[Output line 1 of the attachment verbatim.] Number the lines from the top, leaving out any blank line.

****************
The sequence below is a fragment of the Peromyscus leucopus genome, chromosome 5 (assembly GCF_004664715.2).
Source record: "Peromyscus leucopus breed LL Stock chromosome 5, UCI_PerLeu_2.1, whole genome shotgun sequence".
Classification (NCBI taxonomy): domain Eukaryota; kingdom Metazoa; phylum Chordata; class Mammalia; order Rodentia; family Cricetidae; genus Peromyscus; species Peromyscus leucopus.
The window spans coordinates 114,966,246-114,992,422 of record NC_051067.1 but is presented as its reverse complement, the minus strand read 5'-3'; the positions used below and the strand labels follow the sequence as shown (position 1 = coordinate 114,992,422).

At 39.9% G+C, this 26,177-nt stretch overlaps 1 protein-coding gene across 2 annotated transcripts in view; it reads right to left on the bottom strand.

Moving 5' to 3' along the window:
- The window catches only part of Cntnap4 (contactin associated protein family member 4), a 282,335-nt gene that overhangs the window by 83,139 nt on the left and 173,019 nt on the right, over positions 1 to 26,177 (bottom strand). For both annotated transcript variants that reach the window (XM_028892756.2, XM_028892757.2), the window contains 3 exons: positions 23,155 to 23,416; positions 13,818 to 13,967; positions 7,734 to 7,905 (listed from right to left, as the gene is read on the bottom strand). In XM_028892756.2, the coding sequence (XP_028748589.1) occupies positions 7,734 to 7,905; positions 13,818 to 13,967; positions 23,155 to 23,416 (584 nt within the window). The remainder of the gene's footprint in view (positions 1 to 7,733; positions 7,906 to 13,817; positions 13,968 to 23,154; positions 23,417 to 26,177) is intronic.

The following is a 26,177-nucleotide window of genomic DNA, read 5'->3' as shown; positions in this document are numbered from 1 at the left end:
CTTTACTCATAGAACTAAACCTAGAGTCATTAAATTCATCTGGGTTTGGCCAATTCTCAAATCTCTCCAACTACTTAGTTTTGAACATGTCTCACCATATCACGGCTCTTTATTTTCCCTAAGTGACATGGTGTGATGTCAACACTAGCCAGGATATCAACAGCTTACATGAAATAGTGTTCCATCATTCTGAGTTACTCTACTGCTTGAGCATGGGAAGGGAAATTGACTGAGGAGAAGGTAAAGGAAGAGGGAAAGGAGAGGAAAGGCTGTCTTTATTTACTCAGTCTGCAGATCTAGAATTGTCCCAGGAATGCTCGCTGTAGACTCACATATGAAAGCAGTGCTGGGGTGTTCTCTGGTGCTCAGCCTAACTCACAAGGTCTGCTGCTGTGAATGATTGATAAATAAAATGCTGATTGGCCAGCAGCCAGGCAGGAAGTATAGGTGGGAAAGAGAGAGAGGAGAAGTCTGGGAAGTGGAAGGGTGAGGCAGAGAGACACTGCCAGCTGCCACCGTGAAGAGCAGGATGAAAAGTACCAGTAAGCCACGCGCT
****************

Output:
The sequence below is a fragment of the Peromyscus leucopus genome, chromosome 5 (assembly GCF_004664715.2).